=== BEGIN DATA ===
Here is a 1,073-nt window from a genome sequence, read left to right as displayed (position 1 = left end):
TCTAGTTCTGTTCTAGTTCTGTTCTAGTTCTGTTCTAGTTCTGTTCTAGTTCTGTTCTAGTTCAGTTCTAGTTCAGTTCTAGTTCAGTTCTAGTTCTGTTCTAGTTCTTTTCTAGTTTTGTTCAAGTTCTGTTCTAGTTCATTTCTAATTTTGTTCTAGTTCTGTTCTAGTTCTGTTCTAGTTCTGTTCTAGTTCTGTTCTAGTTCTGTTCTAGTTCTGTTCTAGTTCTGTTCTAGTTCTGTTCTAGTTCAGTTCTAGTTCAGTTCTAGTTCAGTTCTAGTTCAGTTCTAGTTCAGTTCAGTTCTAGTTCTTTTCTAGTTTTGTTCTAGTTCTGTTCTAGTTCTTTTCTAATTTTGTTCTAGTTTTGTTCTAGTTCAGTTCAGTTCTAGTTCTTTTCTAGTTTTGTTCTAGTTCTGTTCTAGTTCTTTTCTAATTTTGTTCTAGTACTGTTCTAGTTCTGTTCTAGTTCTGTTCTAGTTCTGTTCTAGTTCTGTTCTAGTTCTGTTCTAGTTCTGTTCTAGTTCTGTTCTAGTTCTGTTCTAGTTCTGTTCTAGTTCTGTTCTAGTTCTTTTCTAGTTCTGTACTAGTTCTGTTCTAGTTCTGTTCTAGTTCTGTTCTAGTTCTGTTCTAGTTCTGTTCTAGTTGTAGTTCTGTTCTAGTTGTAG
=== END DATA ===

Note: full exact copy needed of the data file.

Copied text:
Here is a 1,073-nt window from a genome sequence, read left to right as displayed (position 1 = left end):
TCTAGTTCTGTTCTAGTTCTGTTCTAGTTCTGTTCTAGTTCTGTTCTAGTTCTGTTCTAGTTCAGTTCTAGTTCAGTTCTAGTTCAGTTCTAGTTCTGTTCTAGTTCTTTTCTAGTTTTGTTCAAGTTCTGTTCTAGTTCATTTCTAATTTTGTTCTAGTTCTGTTCTAGTTCTGTTCTAGTTCTGTTCTAGTTCTGTTCTAGTTCTGTTCTAGTTCTGTTCTAGTTCTGTTCTAGTTCTGTTCTAGTTCAGTTCTAGTTCAGTTCTAGTTCAGTTCTAGTTCAGTTCTAGTTCAGTTCAGTTCTAGTTCTTTTCTAGTTTTGTTCTAGTTCTGTTCTAGTTCTTTTCTAATTTTGTTCTAGTTTTGTTCTAGTTCAGTTCAGTTCTAGTTCTTTTCTAGTTTTGTTCTAGTTCTGTTCTAGTTCTTTTCTAATTTTGTTCTAGTACTGTTCTAGTTCTGTTCTAGTTCTGTTCTAGTTCTGTTCTAGTTCTGTTCTAGTTCTGTTCTAGTTCTGTTCTAGTTCTGTTCTAGTTCTGTTCTAGTTCTGTTCTAGTTCTGTTCTAGTTCTTTTCTAGTTCTGTACTAGTTCTGTTCTAGTTCTGTTCTAGTTCTGTTCTAGTTCTGTTCTAGTTCTGTTCTAGTTGTAGTTCTGTTCTAGTTGTAG